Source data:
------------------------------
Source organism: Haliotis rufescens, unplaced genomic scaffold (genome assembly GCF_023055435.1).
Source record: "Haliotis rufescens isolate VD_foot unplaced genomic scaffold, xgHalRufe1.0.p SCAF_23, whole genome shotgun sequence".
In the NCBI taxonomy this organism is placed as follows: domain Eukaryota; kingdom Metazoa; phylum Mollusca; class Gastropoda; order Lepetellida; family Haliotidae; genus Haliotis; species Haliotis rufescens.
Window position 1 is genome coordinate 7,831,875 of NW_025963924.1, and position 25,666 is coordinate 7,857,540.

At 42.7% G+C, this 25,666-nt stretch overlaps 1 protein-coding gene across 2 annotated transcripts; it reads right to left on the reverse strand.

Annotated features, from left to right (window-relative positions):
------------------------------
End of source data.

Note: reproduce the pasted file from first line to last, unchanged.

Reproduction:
Source organism: Haliotis rufescens, unplaced genomic scaffold (genome assembly GCF_023055435.1).
Source record: "Haliotis rufescens isolate VD_foot unplaced genomic scaffold, xgHalRufe1.0.p SCAF_23, whole genome shotgun sequence".
In the NCBI taxonomy this organism is placed as follows: domain Eukaryota; kingdom Metazoa; phylum Mollusca; class Gastropoda; order Lepetellida; family Haliotidae; genus Haliotis; species Haliotis rufescens.
Window position 1 is genome coordinate 7,831,875 of NW_025963924.1, and position 25,666 is coordinate 7,857,540.

At 42.7% G+C, this 25,666-nt stretch overlaps 1 protein-coding gene across 2 annotated transcripts; it reads right to left on the reverse strand.

Annotated features, from left to right (window-relative positions):